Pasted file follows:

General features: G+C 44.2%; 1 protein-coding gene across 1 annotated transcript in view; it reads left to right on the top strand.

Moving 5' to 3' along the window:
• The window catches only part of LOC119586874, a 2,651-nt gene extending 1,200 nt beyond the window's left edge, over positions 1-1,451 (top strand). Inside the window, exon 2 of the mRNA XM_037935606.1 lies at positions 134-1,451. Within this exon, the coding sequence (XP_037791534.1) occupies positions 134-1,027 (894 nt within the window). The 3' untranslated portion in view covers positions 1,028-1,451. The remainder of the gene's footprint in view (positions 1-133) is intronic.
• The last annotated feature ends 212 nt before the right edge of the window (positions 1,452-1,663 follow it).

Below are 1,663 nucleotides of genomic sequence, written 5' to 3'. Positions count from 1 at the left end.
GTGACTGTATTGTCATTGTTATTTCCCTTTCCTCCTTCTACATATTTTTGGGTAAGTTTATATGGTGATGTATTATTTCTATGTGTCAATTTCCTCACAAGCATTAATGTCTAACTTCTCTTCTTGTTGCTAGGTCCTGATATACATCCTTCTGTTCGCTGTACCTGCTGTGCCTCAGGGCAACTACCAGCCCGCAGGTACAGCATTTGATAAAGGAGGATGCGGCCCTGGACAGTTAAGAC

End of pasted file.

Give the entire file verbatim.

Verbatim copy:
General features: G+C 44.2%; 1 protein-coding gene across 1 annotated transcript in view; it reads left to right on the top strand.

Moving 5' to 3' along the window:
• The window catches only part of LOC119586874, a 2,651-nt gene extending 1,200 nt beyond the window's left edge, over positions 1-1,451 (top strand). Inside the window, exon 2 of the mRNA XM_037935606.1 lies at positions 134-1,451. Within this exon, the coding sequence (XP_037791534.1) occupies positions 134-1,027 (894 nt within the window). The 3' untranslated portion in view covers positions 1,028-1,451. The remainder of the gene's footprint in view (positions 1-133) is intronic.
• The last annotated feature ends 212 nt before the right edge of the window (positions 1,452-1,663 follow it).

Below are 1,663 nucleotides of genomic sequence, written 5' to 3'. Positions count from 1 at the left end.
GTGACTGTATTGTCATTGTTATTTCCCTTTCCTCCTTCTACATATTTTTGGGTAAGTTTATATGGTGATGTATTATTTCTATGTGTCAATTTCCTCACAAGCATTAATGTCTAACTTCTCTTCTTGTTGCTAGGTCCTGATATACATCCTTCTGTTCGCTGTACCTGCTGTGCCTCAGGGCAACTACCAGCCCGCAGGTACAGCATTTGATAAAGGAGGATGCGGCCCTGGACAGTTAAGAC